I went to Switzerland to recover because I had read all these Russian novels. A lot happened in Switzerland, but without getting to that, I took a train from Geneva. I got on the boat at Lac Léman — Lake Geneva. They called it Lake Geneva but it’s Lake of Geneva, the city. I got off at Montreux. And it was really cold and it was raining coldly, and I didn’t have a raincoat because I’d been to Greece and didn’t need a raincoat. I got soaked to the bone, very sick. I thought I was going to die because I started having chills and fever. My idea was to stay in pensiones and very cheap places, youth hostels, that was in my budget. So I went around Montreux and Montreux didn’t have many youth hostels or any of the cheap places. Even any vaguely affordable places were booked up. It was in the summer, of course, and getting dark. I was freezing, the rain was coming down, it was in the mountains, very cold. I said to myself, I’m going to die if I stay out freezing here. There was a hotel, I think it was called the Montreux Palace. I just walked into it. I had a knapsack, little scabs. But they treated me well, said, “Yes, sir, are you checking in?” And I said, “Yes, do you have a single room?” “Yes, we have a single room.” “How much is it?” I think it was $500, my entire budget for the rest of the trip. I don’t remember the sums but it was 1964, I think. Or in the early ’60s sometime. They took me to a palatial room, as big as this room. The bathroom was as big as this room. It was the most extraordinary hotel I’d ever stayed in until that time, with a huge bedroom, giant goose down quilts. The bathroom had about three rooms to it. I went to sleep, got up in the morning, and I was fine. At that age, everything’s fine. I went out to the balcony, a very big balcony, 50 feet. The room was 50 feet. The next room had a balcony, too. A man and a woman were sitting, having breakfast. The man was writing on blue index cards and since that time I have gotten blue index cards. [retrieves blue index cards, to prove it] The woman had her hair tied up in a sort of a braid, a knot. I think they had a pitcher of orange juice and croissants. It was Vladimir Nabokov and Mrs. I didn’t know that at the time. Only after they introduced themselves and I introduced myself. I think I said, “I’m a writer, too.” I looked like I was 12 years old. And I was totally scabbed. It was funny.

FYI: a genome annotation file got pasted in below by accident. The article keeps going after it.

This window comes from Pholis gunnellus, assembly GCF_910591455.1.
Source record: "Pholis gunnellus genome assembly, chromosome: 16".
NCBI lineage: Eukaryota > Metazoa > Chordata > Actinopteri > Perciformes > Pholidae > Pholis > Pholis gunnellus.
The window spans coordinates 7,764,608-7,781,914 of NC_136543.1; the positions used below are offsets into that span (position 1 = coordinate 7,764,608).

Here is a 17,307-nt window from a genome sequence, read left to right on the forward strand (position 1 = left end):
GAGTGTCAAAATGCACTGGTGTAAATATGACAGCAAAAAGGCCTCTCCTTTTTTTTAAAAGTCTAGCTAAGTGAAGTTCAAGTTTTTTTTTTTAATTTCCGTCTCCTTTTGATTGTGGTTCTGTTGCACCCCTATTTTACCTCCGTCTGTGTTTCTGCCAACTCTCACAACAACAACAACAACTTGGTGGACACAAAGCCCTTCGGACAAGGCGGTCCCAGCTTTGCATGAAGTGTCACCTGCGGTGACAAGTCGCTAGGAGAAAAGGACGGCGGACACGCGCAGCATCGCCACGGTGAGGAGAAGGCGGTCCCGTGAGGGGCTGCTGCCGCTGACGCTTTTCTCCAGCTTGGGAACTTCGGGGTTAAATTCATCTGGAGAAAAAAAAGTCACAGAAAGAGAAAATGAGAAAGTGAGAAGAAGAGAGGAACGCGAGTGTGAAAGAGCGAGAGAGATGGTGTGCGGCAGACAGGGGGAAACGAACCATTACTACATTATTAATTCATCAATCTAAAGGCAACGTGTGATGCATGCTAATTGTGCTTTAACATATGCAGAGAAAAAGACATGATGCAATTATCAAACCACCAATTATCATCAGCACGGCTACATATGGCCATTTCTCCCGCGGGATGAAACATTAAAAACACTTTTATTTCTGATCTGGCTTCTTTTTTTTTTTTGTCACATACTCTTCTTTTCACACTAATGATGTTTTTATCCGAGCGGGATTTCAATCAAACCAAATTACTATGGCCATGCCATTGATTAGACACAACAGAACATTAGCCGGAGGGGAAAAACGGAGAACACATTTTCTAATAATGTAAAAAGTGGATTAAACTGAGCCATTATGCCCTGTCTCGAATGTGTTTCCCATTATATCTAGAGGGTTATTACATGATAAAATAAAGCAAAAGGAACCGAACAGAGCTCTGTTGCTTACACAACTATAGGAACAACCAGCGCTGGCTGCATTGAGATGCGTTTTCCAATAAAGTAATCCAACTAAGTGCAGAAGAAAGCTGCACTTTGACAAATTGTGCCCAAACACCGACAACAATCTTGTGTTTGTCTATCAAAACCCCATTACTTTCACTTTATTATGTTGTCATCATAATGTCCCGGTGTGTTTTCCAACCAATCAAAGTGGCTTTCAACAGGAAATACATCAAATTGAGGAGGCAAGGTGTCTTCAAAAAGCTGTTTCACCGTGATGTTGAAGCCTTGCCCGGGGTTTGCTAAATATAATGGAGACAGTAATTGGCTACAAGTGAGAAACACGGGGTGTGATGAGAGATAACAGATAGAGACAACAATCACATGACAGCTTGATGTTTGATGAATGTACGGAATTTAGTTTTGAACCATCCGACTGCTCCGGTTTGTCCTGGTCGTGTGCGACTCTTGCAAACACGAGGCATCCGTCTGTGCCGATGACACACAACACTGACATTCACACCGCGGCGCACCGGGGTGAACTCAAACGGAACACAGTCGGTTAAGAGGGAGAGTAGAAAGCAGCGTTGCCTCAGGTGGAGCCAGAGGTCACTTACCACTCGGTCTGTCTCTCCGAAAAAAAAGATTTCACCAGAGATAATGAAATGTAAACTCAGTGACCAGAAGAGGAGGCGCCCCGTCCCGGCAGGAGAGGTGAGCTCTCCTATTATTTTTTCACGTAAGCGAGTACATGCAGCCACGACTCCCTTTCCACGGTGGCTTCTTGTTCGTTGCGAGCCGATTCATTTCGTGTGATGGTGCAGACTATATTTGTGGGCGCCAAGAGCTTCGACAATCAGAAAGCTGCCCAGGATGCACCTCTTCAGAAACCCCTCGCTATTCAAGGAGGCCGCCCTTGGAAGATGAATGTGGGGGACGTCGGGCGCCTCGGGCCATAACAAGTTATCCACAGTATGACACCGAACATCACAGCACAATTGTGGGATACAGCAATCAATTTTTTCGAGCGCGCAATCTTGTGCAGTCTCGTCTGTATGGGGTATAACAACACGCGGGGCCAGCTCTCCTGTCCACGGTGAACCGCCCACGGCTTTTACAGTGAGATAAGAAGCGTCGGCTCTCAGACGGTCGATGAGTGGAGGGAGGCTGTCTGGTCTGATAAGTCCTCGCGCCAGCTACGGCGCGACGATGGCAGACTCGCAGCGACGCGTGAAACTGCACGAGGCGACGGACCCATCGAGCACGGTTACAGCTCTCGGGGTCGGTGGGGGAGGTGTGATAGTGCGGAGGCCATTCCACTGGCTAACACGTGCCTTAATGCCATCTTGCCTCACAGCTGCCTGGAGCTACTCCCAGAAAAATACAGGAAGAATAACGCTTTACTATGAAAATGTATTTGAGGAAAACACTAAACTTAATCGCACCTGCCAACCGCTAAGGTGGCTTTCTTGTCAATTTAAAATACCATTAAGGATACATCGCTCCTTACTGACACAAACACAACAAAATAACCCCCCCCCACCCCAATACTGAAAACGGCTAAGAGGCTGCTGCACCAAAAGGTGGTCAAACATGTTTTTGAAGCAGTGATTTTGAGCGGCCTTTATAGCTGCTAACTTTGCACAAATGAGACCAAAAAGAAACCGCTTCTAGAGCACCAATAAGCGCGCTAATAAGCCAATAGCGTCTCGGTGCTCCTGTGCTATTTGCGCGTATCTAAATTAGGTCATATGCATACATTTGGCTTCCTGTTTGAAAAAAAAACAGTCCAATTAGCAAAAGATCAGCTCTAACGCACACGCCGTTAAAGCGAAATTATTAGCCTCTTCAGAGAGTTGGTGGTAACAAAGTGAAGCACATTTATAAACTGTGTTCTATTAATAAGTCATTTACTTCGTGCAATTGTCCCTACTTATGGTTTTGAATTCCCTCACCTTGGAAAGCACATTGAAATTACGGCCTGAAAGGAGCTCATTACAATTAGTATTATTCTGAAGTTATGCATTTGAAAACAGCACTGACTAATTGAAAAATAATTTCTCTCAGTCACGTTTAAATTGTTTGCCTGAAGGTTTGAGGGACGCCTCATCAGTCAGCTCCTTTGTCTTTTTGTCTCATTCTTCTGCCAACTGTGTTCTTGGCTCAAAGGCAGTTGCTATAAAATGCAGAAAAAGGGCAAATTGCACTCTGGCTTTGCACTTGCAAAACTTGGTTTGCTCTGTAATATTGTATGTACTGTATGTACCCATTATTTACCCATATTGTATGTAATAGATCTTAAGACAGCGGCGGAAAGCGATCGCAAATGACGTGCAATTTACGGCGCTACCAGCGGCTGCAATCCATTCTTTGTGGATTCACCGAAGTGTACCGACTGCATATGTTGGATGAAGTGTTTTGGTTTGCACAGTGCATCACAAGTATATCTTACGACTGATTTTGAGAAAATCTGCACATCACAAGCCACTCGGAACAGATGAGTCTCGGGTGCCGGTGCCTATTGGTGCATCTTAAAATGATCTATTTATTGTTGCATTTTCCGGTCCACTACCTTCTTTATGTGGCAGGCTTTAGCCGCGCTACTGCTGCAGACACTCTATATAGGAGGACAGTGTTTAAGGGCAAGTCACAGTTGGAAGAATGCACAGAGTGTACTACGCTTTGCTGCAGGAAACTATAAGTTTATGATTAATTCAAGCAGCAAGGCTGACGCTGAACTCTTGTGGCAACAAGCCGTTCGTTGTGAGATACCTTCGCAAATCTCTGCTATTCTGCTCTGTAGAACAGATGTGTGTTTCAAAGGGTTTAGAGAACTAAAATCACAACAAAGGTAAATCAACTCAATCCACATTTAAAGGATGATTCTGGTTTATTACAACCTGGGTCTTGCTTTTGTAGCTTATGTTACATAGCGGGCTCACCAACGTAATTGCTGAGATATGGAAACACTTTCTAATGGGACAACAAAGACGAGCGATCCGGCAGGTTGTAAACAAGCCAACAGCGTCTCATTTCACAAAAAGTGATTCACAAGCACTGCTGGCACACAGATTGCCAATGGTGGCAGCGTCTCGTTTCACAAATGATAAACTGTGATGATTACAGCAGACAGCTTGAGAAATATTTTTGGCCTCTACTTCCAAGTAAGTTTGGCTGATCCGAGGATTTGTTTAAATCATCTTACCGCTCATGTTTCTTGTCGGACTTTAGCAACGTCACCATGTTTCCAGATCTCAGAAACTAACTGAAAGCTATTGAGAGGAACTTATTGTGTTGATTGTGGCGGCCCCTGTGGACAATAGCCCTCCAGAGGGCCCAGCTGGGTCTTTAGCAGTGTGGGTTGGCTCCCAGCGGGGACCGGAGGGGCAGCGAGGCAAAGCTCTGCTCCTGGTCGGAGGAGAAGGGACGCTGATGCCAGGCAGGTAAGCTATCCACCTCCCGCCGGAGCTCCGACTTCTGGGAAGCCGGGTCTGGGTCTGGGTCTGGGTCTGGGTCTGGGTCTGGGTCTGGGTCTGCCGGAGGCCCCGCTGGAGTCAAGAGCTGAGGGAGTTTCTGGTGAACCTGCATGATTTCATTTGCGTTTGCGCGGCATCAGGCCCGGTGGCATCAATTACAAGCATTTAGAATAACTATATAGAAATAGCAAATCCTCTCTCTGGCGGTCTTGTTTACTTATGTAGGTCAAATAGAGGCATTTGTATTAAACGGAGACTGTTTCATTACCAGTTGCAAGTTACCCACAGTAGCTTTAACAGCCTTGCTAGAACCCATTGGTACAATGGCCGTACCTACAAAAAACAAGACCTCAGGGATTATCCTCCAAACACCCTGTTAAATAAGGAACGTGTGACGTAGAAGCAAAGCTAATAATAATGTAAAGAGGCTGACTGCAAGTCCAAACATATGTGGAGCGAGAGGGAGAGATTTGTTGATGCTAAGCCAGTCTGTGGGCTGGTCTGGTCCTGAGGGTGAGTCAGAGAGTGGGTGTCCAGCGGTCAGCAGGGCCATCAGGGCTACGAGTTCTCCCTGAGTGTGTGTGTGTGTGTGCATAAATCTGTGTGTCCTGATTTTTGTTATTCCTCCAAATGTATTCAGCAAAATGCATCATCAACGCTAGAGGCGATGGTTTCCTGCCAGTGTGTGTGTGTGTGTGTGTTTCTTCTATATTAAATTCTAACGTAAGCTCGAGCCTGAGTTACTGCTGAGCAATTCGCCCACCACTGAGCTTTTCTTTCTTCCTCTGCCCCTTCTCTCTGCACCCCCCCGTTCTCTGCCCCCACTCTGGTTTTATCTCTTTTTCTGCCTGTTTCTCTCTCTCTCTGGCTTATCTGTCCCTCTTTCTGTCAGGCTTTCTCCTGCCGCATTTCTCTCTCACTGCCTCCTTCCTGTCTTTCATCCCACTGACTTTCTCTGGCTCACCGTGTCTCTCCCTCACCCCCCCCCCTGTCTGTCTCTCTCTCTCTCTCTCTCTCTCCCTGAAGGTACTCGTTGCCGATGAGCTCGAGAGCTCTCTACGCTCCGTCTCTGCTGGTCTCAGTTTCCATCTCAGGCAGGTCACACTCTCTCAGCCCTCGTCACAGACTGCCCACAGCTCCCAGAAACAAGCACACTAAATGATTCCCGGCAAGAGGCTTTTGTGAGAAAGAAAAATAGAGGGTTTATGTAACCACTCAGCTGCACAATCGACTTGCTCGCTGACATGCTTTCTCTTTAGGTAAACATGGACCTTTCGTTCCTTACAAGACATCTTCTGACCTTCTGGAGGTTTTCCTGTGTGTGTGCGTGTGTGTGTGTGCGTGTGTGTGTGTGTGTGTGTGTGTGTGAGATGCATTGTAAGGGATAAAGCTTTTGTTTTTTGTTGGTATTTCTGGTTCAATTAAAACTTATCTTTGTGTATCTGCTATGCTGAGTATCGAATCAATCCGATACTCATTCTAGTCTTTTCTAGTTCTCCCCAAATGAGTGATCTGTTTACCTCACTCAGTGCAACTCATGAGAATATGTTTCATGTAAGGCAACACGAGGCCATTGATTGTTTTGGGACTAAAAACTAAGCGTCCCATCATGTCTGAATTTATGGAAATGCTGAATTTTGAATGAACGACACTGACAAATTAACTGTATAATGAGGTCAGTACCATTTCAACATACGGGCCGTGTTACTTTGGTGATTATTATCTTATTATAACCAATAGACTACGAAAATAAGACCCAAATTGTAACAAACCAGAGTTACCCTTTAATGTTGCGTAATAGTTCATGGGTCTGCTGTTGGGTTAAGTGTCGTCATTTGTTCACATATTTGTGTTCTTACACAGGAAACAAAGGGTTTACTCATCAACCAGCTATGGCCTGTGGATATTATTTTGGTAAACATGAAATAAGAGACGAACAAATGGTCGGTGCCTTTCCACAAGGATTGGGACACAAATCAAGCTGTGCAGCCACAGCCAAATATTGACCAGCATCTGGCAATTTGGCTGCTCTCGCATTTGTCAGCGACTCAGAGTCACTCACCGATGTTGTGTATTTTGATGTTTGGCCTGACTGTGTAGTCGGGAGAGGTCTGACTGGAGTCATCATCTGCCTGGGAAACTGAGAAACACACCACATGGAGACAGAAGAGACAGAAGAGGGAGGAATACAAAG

DT: Did you get any writing tips?

MH: No. It was very brief. They asked me what I was doing there. Because I was a kid. I told them about my accident and everything like that. It was more than 40 years now. I don’t remember it too well. But I remember parts of it like that.

DT: Are you working on anything now?

MH: Oh yes. I’m working on two things. Two books.

DT: Anything you can talk about?

MH: I never say what it’s about. I never say the titles. You saw how the titles change? One’s a novel, one’s a non-fiction book.

DT: You haven’t done any non-fiction books before, have you?

MH: No. You’re very precise. You know your stuff.

Kelly Jane Torrance is now Assistant Managing Editor for The Weekly Standard. She also reviews movies for The Washington Examiner and contributes to a variety of other publications. Venus de Milo image courtesy of Big Stock Photo.